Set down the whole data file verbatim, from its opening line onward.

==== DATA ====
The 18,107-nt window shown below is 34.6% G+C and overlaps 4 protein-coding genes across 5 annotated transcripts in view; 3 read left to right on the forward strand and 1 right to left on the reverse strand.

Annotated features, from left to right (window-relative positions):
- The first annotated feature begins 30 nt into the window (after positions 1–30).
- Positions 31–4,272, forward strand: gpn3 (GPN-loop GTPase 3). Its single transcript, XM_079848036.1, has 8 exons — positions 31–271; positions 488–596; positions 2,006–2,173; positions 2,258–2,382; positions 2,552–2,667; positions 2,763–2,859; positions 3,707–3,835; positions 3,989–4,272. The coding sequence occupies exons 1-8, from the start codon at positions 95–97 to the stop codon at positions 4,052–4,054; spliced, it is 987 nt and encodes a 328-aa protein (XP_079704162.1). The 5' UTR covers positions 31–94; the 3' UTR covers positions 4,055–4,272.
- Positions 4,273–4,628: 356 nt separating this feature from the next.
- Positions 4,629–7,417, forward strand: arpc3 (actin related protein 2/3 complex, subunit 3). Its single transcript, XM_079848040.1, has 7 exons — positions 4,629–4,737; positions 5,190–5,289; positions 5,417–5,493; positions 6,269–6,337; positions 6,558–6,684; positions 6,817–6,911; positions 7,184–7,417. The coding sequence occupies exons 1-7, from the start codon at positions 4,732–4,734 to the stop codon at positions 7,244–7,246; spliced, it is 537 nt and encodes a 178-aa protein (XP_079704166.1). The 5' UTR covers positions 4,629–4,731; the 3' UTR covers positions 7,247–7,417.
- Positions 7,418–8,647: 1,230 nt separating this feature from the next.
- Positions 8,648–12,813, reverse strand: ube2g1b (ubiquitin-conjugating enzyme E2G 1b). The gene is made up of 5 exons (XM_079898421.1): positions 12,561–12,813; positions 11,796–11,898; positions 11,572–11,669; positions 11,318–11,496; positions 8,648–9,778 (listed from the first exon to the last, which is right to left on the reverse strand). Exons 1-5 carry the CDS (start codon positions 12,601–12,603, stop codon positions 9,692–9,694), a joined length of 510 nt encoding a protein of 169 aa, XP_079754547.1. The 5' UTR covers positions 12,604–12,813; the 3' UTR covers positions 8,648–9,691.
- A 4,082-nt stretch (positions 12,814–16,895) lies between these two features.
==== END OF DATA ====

The 18,107-nt window shown below is 34.6% G+C and overlaps 4 protein-coding genes across 5 annotated transcripts in view; 3 read left to right on the forward strand and 1 right to left on the reverse strand.

Annotated features, from left to right (window-relative positions):
- The first annotated feature begins 30 nt into the window (after positions 1–30).
- Positions 31–4,272, forward strand: gpn3 (GPN-loop GTPase 3). Its single transcript, XM_079848036.1, has 8 exons — positions 31–271; positions 488–596; positions 2,006–2,173; positions 2,258–2,382; positions 2,552–2,667; positions 2,763–2,859; positions 3,707–3,835; positions 3,989–4,272. The coding sequence occupies exons 1-8, from the start codon at positions 95–97 to the stop codon at positions 4,052–4,054; spliced, it is 987 nt and encodes a 328-aa protein (XP_079704162.1). The 5' UTR covers positions 31–94; the 3' UTR covers positions 4,055–4,272.
- Positions 4,273–4,628: 356 nt separating this feature from the next.
- Positions 4,629–7,417, forward strand: arpc3 (actin related protein 2/3 complex, subunit 3). Its single transcript, XM_079848040.1, has 7 exons — positions 4,629–4,737; positions 5,190–5,289; positions 5,417–5,493; positions 6,269–6,337; positions 6,558–6,684; positions 6,817–6,911; positions 7,184–7,417. The coding sequence occupies exons 1-7, from the start codon at positions 4,732–4,734 to the stop codon at positions 7,244–7,246; spliced, it is 537 nt and encodes a 178-aa protein (XP_079704166.1). The 5' UTR covers positions 4,629–4,731; the 3' UTR covers positions 7,247–7,417.
- Positions 7,418–8,647: 1,230 nt separating this feature from the next.
- Positions 8,648–12,813, reverse strand: ube2g1b (ubiquitin-conjugating enzyme E2G 1b). The gene is made up of 5 exons (XM_079898421.1): positions 12,561–12,813; positions 11,796–11,898; positions 11,572–11,669; positions 11,318–11,496; positions 8,648–9,778 (listed from the first exon to the last, which is right to left on the reverse strand). Exons 1-5 carry the CDS (start codon positions 12,601–12,603, stop codon positions 9,692–9,694), a joined length of 510 nt encoding a protein of 169 aa, XP_079754547.1. The 5' UTR covers positions 12,604–12,813; the 3' UTR covers positions 8,648–9,691.
- A 4,082-nt stretch (positions 12,814–16,895) lies between these two features.